Removing the toxic coal ash dump from the mine pit before flooding is more proactive, protective, and expensive than ENGIE’s preference to flood the mine and abandon the site once the pit lake reaches capacity.
The report also found that installing a ‘cap’ on the coal ash dump would be ineffective if the mine is filled with water. And that with or without a ‘cap’,chemical leaching when the Hazelwood mine pit becomes flooded with water is inevitable.
Removal of the coal ash dump from the mine pit prior to flooding is not considered within any publicly available documents from ENGIE.
2. Approaches to Hazelwood’s rehabilitation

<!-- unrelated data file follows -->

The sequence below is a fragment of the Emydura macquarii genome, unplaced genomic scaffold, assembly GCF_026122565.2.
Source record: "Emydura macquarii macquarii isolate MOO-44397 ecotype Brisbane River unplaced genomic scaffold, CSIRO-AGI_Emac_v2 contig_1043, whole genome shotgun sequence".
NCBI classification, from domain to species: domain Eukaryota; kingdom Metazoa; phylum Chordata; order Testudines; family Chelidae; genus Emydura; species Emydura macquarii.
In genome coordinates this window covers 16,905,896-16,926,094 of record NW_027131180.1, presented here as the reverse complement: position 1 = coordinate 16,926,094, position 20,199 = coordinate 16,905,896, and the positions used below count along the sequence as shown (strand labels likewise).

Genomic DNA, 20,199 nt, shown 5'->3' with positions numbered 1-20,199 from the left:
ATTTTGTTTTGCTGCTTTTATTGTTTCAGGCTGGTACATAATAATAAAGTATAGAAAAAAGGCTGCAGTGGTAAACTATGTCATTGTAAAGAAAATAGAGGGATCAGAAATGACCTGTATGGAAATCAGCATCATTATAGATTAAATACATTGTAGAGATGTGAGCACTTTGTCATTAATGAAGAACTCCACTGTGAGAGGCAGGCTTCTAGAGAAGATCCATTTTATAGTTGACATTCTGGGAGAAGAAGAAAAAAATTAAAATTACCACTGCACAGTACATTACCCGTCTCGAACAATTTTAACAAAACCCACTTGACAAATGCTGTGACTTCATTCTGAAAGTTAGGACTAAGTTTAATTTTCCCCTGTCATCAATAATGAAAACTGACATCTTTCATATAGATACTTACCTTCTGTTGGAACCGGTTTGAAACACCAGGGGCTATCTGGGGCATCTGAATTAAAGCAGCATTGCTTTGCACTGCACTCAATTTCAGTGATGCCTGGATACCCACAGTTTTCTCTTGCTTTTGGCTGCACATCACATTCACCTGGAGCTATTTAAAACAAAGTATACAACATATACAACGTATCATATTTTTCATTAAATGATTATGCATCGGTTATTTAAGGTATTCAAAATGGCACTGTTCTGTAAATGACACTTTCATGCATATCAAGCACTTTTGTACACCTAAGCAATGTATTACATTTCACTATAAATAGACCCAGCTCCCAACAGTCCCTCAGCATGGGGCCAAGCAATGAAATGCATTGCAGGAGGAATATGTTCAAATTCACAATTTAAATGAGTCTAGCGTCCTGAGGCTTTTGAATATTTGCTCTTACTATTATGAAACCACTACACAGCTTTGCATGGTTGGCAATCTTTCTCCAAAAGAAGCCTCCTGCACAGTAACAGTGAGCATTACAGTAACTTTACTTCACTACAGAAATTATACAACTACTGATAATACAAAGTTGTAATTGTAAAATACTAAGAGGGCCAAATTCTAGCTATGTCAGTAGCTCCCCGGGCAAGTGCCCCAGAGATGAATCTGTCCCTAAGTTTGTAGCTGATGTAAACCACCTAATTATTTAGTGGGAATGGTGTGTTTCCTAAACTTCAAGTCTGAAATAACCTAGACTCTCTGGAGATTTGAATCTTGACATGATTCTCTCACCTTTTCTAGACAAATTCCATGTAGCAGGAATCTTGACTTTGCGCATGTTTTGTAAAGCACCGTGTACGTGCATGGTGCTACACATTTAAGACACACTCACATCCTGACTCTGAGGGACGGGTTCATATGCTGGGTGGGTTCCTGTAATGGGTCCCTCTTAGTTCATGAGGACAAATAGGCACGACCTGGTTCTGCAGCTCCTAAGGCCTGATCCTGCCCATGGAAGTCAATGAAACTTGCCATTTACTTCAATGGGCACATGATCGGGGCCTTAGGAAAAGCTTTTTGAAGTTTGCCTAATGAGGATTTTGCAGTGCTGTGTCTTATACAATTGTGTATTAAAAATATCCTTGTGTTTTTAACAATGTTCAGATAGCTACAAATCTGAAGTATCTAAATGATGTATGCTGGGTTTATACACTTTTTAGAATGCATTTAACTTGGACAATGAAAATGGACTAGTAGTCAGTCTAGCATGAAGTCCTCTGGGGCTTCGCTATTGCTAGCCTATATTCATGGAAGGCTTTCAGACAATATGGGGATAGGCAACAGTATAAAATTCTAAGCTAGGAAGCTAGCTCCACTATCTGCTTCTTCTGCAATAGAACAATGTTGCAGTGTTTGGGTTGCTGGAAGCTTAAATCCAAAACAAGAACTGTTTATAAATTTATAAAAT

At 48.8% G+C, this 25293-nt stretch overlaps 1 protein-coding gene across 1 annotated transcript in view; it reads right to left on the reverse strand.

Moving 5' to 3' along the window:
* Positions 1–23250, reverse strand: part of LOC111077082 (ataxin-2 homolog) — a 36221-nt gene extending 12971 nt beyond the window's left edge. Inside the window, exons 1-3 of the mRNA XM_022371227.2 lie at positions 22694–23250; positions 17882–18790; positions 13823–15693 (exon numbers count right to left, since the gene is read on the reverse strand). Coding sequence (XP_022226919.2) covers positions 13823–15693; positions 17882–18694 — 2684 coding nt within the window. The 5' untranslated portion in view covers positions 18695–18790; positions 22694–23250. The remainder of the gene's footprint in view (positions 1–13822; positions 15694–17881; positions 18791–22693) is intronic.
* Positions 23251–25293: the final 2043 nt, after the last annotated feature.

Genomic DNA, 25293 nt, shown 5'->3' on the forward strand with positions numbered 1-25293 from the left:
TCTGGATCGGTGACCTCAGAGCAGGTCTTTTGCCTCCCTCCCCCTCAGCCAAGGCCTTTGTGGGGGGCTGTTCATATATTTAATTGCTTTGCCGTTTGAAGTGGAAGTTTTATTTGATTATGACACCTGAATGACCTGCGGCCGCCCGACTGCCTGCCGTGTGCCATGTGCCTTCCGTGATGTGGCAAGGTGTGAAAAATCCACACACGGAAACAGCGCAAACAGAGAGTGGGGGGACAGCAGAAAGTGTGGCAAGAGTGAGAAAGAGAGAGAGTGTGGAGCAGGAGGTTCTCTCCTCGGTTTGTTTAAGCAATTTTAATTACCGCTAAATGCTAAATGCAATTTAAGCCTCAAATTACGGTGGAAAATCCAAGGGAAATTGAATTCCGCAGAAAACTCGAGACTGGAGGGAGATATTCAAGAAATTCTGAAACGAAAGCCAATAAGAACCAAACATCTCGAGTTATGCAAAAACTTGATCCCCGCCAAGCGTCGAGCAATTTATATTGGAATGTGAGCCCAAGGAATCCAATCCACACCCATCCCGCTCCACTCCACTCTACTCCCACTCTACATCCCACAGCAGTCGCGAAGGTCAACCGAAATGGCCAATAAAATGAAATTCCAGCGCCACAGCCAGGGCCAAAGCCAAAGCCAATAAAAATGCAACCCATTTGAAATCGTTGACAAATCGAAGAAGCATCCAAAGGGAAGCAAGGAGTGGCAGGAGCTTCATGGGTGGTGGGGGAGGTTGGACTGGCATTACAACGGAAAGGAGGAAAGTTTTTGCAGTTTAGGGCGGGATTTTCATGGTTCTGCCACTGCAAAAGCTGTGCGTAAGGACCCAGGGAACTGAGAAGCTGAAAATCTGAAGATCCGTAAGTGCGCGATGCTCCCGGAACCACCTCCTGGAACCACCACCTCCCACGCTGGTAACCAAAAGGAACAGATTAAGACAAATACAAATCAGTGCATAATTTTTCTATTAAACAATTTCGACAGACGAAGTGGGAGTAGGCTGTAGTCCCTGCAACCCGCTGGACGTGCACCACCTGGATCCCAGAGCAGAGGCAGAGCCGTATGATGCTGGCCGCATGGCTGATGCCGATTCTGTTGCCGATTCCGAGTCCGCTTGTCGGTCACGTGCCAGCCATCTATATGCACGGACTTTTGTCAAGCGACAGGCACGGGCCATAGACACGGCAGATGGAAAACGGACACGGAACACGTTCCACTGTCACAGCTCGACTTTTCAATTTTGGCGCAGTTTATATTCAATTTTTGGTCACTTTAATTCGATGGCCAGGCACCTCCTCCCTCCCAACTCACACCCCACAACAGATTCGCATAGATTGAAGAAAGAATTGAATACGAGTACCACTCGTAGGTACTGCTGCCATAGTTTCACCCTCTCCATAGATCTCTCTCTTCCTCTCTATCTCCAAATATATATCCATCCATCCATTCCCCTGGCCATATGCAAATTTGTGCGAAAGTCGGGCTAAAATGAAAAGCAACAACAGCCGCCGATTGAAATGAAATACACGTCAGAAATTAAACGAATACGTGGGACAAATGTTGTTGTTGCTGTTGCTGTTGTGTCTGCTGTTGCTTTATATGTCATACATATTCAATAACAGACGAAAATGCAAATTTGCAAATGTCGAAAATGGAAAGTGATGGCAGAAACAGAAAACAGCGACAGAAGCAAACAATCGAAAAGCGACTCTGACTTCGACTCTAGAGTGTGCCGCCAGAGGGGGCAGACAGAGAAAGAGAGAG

David M. Chambers, Ph.D., P. Geop., Geophysicist, ‘Re: comments on the Hazelwood mine closure proposal’ (26 July 2022).
You can read the full technical report by geophysicist Dr David Chambers here, but we’ve summarised the key findings for you below.
The best approach
The most environmentally and socially beneficial approach would likely involve:
- Relocating the coal ash waste to a lined pit where rain would not be able to infiltrate through the ash and leach into groundwater
- Filling the mine pit with solid material, instead of water, to a level where the floor of the mine pit would remain well above the natural groundwater level.
This approach would help keep the mine pit stable, minimise water use, and protect groundwater, which is currently being impacted by contaminants leaching from the coal ash landfill dump.